IDC: The economics of software-defined storage
Red Hat Storage received a resounding endorsement from IDC in the recently published analyst opinion whitepaper on the economics of software-defined storage. Over the past decade, one of the change drivers motivating companies to move off traditional storage appliances to software-defined storage has been rising costs, given the mounting pressure to retain and process more data than ever before.
In this paper, IDC concludes that “over a five-year period, procuring server hardware with internal disks and deploying a software-based storage solution such as Red Hat Gluster Storage and Red Hat Ceph Storage can save businesses over 39% and 53%, respectively, compared with a competitive NAS solution.”
But wait—There’s more….
The savings numbers by themselves are compelling enough for most CIOs considering the transition from monolithic, proprietary storage appliances. However, there are a number of additional savings that can make the decision a no-brainer.
- Businesses can leverage the latest innovation in servers, spinning disks, memory, flash, external disk systems, and other components to continuously evolve their storage systems, rather than being tied to the plodding innovation cycle of their storage vendors. As hardware prices decline, companies can purchase hardware at lower prices over time rather than being forced to make a large investment at the outset.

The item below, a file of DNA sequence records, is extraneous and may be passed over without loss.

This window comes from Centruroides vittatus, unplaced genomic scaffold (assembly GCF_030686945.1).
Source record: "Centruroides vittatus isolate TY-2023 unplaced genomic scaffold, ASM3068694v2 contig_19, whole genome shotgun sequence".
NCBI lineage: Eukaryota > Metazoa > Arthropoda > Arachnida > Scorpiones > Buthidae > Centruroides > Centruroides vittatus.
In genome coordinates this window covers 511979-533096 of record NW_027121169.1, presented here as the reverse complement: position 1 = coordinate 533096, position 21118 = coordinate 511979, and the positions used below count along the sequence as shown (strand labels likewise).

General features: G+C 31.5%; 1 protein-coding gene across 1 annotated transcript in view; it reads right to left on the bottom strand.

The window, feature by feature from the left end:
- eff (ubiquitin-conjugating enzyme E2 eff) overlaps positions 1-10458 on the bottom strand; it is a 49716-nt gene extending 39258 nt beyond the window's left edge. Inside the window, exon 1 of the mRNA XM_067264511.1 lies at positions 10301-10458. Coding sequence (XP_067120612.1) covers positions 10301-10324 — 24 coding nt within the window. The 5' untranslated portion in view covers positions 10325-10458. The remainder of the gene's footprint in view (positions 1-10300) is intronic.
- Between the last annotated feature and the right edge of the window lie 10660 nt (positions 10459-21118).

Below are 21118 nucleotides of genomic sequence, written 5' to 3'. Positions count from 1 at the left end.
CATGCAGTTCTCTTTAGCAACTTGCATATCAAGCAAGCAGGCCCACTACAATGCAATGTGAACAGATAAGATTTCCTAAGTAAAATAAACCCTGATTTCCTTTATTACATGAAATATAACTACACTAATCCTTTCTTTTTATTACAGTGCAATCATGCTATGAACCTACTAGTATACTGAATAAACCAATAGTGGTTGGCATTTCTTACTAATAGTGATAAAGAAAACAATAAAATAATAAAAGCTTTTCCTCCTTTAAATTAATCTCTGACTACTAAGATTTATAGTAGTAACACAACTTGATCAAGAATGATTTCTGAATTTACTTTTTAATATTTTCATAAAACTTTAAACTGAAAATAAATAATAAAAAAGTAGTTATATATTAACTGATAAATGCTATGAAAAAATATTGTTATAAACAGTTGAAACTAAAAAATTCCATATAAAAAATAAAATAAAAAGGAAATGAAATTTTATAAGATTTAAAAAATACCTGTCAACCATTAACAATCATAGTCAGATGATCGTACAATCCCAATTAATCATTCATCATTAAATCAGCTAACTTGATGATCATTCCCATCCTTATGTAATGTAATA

- Customers can scale storage infrastructure built on practices and standards adopted by the largest cloud service providers, bringing greater efficiencies and helping to convert capital expenditure (CapEx) to operating expenditure (OpEx).
- Datacenters that have undergone recent hardware refreshes can reuse older servers and hardware as storage servers, thus reducing cost and improving utilization.
- Capacity planning is a breeze, because enterprises can purchase exactly how much they need for ready-to-go projects rather than over-provision to allow for future growth. With software-defined storage, expensive and cumbersome migrations are a thing of the past, because the hardware and software updates happen on an incremental and more manageable basis rather than discrete forklift upgrades.
Read the entire article here, IDC: The economics of software-defined storage
via the fine folks at Red Hat.